I entered the room. Instantly, it seemed as though the whole place quieted, and a small circle of people gathered in a corner and began to whisper. Feeling a bit awkward, I took my seat and made myself comfortable.

Soon after, the woman took her place at the front of the classroom, at one point glaring directly at me as she went through her lecture. 

I listened. 

When the seminar was over, I thanked the trainer and left. I didn’t agree with everything she said, but that was okay. I wanted to learn her perspective as she was highly respected in the field. I wanted to see how she operated. I wanted to compare notes. After all, the two of us had the same goal – to improve the lives of the dogs we worked with. 

The next day, I received an email. It was from the trainer who had led the seminar. She was upset that I had come and was questioning my intentions. She knew I wasn’t a Force Free trainer, and she alluded to the fact that I was not welcome in her classes. 

My response was simple. 

“I’m sorry if I offended you,” I wrote as I stifled my anger at her response. “I was there to learn a different method for dealing with aggression. I wanted to get your take, because I value your opinion as a very well respected trainer.”

Insert foot in mouth. The trainer apologetically responded, her initial superstition about my presence subsiding, being replaced by appreciation that I had wanted to learn. 

This is a problem, and a prevalent one… This line-in-the-sand, us and them mentality is so rampant in the dog training community. And if we are ever to evolve, we need to get over it already.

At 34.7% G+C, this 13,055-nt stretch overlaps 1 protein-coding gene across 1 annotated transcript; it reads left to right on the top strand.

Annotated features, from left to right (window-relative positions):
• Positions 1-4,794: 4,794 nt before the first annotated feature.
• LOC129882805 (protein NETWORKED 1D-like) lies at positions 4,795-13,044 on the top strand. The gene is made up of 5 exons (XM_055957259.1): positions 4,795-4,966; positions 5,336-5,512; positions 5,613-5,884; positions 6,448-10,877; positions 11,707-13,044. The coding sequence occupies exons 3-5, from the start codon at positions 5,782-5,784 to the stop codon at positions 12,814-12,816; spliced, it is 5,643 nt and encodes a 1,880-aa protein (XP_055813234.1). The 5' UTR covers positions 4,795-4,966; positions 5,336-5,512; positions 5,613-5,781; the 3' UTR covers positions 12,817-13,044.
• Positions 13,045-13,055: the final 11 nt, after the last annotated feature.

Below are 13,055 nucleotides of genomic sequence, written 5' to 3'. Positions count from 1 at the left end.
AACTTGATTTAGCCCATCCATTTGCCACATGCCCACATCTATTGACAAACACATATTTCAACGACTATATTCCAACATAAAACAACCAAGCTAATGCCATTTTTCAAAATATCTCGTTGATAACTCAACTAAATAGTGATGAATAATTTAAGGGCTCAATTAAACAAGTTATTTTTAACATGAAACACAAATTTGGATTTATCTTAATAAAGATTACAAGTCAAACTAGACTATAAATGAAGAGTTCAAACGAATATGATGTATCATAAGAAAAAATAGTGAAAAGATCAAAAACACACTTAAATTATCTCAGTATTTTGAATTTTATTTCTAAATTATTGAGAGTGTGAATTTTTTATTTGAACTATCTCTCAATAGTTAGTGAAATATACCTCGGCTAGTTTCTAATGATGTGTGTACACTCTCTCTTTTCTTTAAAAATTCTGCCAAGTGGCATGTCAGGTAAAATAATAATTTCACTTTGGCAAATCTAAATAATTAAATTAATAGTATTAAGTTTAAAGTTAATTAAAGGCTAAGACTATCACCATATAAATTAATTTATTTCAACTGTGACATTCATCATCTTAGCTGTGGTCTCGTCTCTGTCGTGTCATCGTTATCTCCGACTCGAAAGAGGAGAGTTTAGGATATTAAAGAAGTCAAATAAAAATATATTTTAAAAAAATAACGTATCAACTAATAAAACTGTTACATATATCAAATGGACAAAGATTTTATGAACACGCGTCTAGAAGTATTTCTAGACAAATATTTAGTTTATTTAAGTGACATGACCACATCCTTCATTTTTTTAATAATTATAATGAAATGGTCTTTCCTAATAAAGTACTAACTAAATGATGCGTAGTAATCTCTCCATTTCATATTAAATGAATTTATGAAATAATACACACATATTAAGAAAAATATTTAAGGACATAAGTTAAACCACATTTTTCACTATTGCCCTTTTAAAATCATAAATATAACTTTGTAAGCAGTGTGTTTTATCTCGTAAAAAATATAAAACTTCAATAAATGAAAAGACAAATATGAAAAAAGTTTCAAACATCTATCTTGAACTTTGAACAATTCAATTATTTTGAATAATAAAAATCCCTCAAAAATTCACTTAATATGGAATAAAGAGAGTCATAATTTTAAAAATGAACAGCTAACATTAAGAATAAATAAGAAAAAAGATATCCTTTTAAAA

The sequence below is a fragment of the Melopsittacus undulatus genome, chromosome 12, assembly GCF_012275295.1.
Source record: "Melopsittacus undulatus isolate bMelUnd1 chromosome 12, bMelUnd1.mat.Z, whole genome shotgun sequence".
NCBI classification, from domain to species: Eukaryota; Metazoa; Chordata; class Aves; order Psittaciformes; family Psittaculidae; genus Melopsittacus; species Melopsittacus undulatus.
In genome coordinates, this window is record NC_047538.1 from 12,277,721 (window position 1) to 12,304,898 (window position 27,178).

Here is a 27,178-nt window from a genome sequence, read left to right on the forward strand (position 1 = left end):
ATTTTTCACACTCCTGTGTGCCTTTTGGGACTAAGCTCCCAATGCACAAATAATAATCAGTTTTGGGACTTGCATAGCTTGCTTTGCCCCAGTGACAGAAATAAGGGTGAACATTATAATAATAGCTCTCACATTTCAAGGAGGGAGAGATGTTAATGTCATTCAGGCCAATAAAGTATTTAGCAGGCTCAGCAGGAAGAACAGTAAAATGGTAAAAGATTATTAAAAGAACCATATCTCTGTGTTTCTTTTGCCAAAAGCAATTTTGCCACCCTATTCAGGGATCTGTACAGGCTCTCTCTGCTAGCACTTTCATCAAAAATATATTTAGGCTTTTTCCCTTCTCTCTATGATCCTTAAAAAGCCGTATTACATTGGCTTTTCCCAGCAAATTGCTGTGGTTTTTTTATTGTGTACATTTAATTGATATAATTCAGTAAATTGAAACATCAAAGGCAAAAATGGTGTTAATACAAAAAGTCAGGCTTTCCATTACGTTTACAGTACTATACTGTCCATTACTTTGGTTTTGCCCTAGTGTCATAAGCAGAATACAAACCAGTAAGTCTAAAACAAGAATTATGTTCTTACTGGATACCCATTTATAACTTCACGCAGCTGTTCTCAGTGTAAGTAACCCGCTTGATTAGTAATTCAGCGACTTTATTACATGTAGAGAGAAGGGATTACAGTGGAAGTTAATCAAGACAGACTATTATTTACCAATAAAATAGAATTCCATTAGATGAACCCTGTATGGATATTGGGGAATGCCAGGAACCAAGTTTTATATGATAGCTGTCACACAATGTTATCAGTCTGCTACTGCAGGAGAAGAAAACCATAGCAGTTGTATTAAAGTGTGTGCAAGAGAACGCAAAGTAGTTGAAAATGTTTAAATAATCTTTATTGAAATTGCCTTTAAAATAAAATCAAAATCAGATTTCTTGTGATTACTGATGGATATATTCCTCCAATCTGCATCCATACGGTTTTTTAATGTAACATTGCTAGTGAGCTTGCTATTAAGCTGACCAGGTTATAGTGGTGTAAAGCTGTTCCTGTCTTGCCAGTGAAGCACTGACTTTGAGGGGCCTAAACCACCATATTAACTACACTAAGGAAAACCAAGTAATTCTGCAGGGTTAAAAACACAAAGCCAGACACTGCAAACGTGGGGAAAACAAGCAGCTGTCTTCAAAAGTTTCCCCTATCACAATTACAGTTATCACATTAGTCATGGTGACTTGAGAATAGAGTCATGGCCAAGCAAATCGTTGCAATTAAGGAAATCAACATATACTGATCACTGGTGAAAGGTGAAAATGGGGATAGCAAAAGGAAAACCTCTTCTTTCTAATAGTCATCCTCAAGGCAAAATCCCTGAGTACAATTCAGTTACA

Author and Former Navy SEAL Eric Davis and his Malinois, India

Training has evolved like crazy over the past few decades. But we remain, as a whole, pretty close-minded to the evolution because, as trainers, we’ve latched onto our prescribed ideology and we, as a whole, have become inflexible, not willing to learn from one another. Instead, we find greater value in spouting hate filled rhetoric – rhetoric devoid of actual facts – rhetoric we’ve formed after a few bad experiences with some not so great trainers.

The brilliant thing about dog training, and about people in general, is that we can all learn something from one another. But for some reason, especially in dog training, we so often refuse to glean any lessons from ideologies which aren’t identical to our own. I say, we need to learn to eat the meat, and spit out the bones – learn what we can from one another, and respectfully set aside the things we don’t agree with. 

Many Force Free trainers refuse to associate with anyone who uses Balanced training methods, because they jump to the conclusion, after experiences with a few bad apples, that we are torturing dogs, that we are heavy handed, and that our techniques are wrought with abuse. 

Many Balanced trainers, on the other hand, refuse to associate with the Force Free community, making the same assumptions spewed in the article above, speaking on Force Free methods they know very little about, and speaking about experiences with trainers that likely just aren’t very good.